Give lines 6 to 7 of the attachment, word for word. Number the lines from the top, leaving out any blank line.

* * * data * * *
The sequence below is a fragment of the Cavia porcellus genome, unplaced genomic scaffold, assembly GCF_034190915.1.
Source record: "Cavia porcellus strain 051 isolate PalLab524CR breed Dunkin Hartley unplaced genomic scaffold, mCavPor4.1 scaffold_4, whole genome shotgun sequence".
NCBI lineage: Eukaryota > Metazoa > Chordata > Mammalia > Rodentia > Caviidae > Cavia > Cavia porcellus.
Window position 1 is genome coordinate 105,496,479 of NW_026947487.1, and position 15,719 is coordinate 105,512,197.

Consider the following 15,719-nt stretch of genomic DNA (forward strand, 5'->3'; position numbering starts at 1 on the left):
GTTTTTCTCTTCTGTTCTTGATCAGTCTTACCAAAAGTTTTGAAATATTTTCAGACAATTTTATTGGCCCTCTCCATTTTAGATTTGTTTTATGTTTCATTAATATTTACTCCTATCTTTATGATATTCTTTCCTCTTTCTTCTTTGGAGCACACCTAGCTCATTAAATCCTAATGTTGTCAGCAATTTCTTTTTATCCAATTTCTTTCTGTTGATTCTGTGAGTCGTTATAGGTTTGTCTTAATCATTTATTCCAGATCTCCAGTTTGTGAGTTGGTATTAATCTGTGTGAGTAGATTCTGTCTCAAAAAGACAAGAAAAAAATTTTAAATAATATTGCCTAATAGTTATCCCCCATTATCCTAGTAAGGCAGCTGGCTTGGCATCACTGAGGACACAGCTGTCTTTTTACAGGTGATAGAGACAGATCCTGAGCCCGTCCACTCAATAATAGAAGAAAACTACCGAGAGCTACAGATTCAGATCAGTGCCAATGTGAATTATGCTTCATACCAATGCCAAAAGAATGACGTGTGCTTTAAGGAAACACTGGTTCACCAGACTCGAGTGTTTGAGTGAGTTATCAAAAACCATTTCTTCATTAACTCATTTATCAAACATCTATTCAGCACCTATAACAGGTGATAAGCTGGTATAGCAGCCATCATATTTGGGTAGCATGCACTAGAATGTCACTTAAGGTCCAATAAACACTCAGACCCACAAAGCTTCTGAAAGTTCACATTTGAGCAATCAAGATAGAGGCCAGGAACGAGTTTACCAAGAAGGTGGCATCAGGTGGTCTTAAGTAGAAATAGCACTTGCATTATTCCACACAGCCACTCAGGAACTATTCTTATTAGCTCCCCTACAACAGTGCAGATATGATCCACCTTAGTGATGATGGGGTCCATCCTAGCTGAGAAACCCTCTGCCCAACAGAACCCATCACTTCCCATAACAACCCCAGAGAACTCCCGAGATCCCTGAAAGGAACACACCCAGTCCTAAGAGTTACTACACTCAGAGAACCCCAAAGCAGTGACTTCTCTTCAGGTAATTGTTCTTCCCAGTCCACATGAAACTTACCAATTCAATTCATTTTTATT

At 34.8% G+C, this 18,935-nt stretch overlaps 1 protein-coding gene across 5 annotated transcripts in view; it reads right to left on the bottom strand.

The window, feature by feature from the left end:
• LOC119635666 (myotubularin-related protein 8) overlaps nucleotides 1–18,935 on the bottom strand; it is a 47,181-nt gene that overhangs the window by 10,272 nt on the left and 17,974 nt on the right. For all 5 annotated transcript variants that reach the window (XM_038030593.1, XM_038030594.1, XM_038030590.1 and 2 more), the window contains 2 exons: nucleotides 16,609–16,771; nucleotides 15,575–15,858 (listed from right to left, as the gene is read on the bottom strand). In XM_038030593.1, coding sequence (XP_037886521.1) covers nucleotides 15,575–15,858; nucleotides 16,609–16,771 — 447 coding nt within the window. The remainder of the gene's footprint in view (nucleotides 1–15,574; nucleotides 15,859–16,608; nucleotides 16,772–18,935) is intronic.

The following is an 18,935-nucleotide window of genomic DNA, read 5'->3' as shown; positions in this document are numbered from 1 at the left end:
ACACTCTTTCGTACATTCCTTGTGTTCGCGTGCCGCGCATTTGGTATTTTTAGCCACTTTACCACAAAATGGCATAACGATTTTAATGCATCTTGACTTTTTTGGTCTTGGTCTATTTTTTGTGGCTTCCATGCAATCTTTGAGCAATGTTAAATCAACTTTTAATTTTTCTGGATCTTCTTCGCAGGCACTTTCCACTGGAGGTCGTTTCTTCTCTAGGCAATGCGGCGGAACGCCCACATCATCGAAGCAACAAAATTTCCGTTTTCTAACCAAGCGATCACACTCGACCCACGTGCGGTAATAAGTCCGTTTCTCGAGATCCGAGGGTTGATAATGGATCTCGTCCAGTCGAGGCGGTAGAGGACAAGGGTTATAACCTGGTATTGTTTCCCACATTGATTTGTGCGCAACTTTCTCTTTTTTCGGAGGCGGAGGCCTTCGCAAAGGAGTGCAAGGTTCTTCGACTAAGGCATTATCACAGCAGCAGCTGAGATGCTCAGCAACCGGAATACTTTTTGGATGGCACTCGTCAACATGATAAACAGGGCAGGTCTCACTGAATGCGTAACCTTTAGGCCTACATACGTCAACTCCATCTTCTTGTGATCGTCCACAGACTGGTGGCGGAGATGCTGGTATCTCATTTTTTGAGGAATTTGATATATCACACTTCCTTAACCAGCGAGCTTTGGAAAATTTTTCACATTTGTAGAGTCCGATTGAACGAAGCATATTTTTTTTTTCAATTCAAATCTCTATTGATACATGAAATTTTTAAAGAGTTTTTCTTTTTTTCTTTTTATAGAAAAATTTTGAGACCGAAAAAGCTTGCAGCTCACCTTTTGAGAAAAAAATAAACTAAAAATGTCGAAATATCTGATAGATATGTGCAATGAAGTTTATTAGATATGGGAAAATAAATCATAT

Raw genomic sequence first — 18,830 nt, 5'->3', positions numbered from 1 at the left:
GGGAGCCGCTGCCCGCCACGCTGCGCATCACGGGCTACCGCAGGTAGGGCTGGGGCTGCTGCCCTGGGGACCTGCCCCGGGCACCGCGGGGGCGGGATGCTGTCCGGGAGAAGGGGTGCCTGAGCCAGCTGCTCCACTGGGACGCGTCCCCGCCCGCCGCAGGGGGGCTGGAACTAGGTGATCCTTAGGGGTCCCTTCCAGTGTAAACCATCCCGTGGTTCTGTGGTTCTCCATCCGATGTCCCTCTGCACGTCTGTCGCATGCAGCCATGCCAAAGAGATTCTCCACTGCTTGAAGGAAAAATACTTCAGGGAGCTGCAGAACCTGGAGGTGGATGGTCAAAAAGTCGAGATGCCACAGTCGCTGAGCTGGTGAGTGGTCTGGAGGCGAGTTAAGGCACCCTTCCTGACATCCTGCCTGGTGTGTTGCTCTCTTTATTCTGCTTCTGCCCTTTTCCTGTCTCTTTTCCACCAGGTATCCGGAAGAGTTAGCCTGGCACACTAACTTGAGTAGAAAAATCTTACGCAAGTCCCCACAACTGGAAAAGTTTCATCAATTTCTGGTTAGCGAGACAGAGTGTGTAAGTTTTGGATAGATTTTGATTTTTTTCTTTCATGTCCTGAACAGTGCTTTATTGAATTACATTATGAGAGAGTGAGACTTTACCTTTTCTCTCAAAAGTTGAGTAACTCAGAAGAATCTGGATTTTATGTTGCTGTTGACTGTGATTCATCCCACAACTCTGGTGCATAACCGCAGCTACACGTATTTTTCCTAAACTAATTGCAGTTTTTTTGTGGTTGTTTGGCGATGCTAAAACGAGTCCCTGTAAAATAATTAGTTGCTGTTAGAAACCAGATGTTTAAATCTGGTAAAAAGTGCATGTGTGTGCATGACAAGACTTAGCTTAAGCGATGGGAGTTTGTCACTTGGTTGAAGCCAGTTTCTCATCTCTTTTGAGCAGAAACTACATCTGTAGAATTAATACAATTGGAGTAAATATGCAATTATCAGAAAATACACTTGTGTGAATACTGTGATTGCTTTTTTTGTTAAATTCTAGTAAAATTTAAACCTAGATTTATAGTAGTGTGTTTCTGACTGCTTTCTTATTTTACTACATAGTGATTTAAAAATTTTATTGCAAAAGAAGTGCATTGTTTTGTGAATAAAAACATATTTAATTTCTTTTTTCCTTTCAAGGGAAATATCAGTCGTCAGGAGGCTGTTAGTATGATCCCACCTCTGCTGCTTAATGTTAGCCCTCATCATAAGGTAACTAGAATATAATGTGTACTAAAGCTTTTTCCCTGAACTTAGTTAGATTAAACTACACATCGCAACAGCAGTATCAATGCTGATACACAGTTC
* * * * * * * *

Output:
GTTTTTCTCTTCTGTTCTTGATCAGTCTTACCAAAAGTTTTGAAATATTTTCAGACAATTTTATTGGCCCTCTCCATTTTAGATTTGTTTTATGTTTCATTAATATTTACTCCTATCTTTATGATATTCTTTCCTCTTTCTTCTTTGGAGCACACCTAGCTCATTAAATCCTAATGTTGTCAGCAATTTCTTTTTATCCAATTTCTTTCTGTTGATTCTGTGAGTCGTTATAGGTTTGTCTTAATCATTTATTCCAGATCTCCAGTTTGTGAGTTGGTATTAATCTGTGTGAGTAGATTCTGTCTCAAAAAGACAAGAAAAAAATTTTAAATAATATTGCCTAATAGTTATCCCCCATTATCCTAGTAAGGCAGCTGGCTTGGCATCACTGAGGACACAGCTGTCTTTTTACAGGTGATAGAGACAGATCCTGAGCCCGTCCACTCAATAATAGAAGAAAACTACCGAGAGCTACAGATTCAGATCAGTGCCAATGTGAATTATGCTTCATACCAATGCCAAAAGAATGACGTGTGCTTTAAGGAAACACTGGTTCACCAGACTCGAGTGTTTGAGTGAGTTATCAAAAACCATTTCTTCATTAACTCATTTATCAAACATCTATTCAGCACCTATAACAGGTGATAAGCTGGTATAGCAGCCATCATATTTGGGTAGCATGCACTAGAATGTCACTTAAGGTCCAATAAACACTCAGACCCACAAAGCTTCTGAAAGTTCACATTTGAGCAATCAAGATAGAGGCCAGGAACGAGTTTACCAAGAAGGTGGCATCAGGTGGTCTTAAGTAGAAATAGCACTTGCATTATTCCACACAGCCACTCAGGAACTATTCTTATTAGCTCCCCTACAACAGTGCAGATATGATCCACCTTAGTGATGATGGGGTCCATCCTAGCTGAGAAACCCTCTGCCCAACAGAACCCATCACTTCCCATAACAACCCCAGAGAACTCCCGAGATCCCTGAAAGGAACACACCCAGTCCTAAGAGTTACTACACTCAGAGAACCCCAAAGCAGTGACTTCTCTTCAGGTAATTGTTCTTCCCAGTCCACATGAAACTTACCAATTCAATTCATTTTTATT

At 34.8% G+C, this 18,935-nt stretch overlaps 1 protein-coding gene across 5 annotated transcripts in view; it reads right to left on the bottom strand.